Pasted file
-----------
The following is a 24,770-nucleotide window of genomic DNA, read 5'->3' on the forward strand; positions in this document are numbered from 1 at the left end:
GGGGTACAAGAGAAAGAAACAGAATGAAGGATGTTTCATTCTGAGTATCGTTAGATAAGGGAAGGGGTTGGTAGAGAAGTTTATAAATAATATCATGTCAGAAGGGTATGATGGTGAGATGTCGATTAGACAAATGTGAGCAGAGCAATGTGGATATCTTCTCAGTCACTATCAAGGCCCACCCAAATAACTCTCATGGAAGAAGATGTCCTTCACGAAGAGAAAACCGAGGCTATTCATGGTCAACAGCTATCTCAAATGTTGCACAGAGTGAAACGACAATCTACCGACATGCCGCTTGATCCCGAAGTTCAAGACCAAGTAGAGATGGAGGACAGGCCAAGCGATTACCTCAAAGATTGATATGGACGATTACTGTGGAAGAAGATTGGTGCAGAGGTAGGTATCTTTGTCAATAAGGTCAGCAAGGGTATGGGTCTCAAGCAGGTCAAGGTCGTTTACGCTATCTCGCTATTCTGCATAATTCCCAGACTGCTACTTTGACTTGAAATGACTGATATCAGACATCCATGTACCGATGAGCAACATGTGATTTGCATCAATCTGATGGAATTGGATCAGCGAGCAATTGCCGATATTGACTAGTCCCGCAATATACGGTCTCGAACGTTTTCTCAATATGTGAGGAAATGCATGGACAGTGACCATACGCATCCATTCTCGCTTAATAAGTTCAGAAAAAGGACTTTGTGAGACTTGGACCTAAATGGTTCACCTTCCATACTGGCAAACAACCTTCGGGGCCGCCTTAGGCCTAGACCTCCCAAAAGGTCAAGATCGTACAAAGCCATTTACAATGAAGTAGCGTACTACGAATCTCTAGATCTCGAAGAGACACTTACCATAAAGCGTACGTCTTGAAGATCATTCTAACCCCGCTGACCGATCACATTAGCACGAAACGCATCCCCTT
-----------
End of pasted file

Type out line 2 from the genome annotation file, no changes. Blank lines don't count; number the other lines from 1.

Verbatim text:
GGGGTACAAGAGAAAGAAACAGAATGAAGGATGTTTCATTCTGAGTATCGTTAGATAAGGGAAGGGGTTGGTAGAGAAGTTTATAAATAATATCATGTCAGAAGGGTATGATGGTGAGATGTCGATTAGACAAATGTGAGCAGAGCAATGTGGATATCTTCTCAGTCACTATCAAGGCCCACCCAAATAACTCTCATGGAAGAAGATGTCCTTCACGAAGAGAAAACCGAGGCTATTCATGGTCAACAGCTATCTCAAATGTTGCACAGAGTGAAACGACAATCTACCGACATGCCGCTTGATCCCGAAGTTCAAGACCAAGTAGAGATGGAGGACAGGCCAAGCGATTACCTCAAAGATTGATATGGACGATTACTGTGGAAGAAGATTGGTGCAGAGGTAGGTATCTTTGTCAATAAGGTCAGCAAGGGTATGGGTCTCAAGCAGGTCAAGGTCGTTTACGCTATCTCGCTATTCTGCATAATTCCCAGACTGCTACTTTGACTTGAAATGACTGATATCAGACATCCATGTACCGATGAGCAACATGTGATTTGCATCAATCTGATGGAATTGGATCAGCGAGCAATTGCCGATATTGACTAGTCCCGCAATATACGGTCTCGAACGTTTTCTCAATATGTGAGGAAATGCATGGACAGTGACCATACGCATCCATTCTCGCTTAATAAGTTCAGAAAAAGGACTTTGTGAGACTTGGACCTAAATGGTTCACCTTCCATACTGGCAAACAACCTTCGGGGCCGCCTTAGGCCTAGACCTCCCAAAAGGTCAAGATCGTACAAAGCCATTTACAATGAAGTAGCGTACTACGAATCTCTAGATCTCGAAGAGACACTTACCATAAAGCGTACGTCTTGAAGATCATTCTAACCCCGCTGACCGATCACATTAGCACGAAACGCATCCCCTT